They are also aware of the bad chemicals in most cosmetics, mainly through The Story Of Stuff and The Story of Cosmetics videos, which they love. Dd1 made me aware that the "Kiss My Face" hand lotion I had in the bathroom wasn't completely natural. So for things like make-up and nail polish we try to buy less bad alternatives. When my dd1 wanted to dye her hair, we used natural henna, and I'm okay with that. 


If the bronzer thing came up, I would probably talk about both of the things we've already talked about, the unrealistic female body images portrayed in the media and advertising (Dove soap has some great resources on this and this great video http://www.youtube.com/watch?v=iYhCn0jf46U ) and also the bad chemicals in most cosmetics. If I could find a natural bronzer I might let her buy that with her own money, but I would tell her that wearing heavy make-up every day is bad for her skin (which I believe to be true, not just saying it because I don't want her to wear makeup). Also, if my girls really did want to wear makeup I would make sure that they didn't look clownish and would help them with it if they needed it. If their goal is to look more mature and sophisticated, caking it on with a spatula is really not the way to go.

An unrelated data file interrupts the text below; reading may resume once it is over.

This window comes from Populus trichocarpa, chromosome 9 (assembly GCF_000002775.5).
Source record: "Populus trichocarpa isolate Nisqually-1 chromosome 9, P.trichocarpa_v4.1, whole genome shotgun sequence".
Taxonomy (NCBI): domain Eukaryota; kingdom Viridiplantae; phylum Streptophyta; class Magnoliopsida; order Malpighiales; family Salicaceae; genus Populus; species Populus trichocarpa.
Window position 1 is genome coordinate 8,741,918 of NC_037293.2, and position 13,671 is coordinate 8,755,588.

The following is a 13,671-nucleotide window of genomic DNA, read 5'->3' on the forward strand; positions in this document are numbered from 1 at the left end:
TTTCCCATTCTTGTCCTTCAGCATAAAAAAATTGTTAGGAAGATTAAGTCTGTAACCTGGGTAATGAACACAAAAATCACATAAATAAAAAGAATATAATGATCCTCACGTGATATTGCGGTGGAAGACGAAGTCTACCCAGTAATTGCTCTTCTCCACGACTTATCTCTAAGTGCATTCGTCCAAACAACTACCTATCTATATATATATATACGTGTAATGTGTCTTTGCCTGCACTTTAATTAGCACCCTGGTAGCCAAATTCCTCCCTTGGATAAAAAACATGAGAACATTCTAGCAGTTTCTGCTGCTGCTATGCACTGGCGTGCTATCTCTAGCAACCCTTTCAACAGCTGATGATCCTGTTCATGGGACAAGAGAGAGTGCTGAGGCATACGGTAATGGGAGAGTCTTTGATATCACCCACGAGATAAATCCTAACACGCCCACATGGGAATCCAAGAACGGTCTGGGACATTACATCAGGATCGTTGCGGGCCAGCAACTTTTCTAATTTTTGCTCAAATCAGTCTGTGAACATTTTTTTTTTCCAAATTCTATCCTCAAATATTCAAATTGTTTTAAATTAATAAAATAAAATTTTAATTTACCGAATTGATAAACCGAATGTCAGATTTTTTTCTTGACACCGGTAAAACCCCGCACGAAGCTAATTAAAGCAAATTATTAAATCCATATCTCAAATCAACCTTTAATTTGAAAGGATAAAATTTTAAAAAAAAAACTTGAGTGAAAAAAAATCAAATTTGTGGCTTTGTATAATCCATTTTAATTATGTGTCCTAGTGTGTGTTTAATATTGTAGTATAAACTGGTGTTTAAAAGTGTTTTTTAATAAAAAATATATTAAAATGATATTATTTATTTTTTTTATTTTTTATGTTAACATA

I do tell my dds to wear a longer top with leggings if I think they need to. It depends on the girl, and the leggings and the shirt. Some leggings my dd1 has just really need the bum covered up and some are fine. Most of dd2's are fine because, although she's almost as tall at dd1, she's still got a little girl shape. It's hard to phrase it in a positive way. If she was wearing them to school I would ask if they met the dress code. If it was on the weekend I might just remark that I have seen girls wear longer tops and that looks nice, especially if the leggings are really tight. My girls are not into revealing clothing too much, although dd1 does have some lace camis that sometimes make me a little uncomfortable, especially if it's not hot weather. Sometimes she pairs them appropriately, though, so if she was wearing one that I thought was a little too much I might suggest she put it with that other top like she did before or something along those lines. It's a tricky area. I think with my girls right now, sometimes they want to go for a more mature/sophisticated look, but they don't want to go for sexy, and it's hard to help them navigate what is what. I was surprised the other day when I picked dd1 up from school and she looked very grown-up with two pashminas she had found in her backpack wrapped around her neck, sorta something like this. And it looked nice, just a little more sophisticated than I was expecting from my still-12-for-a-few-more-months girl.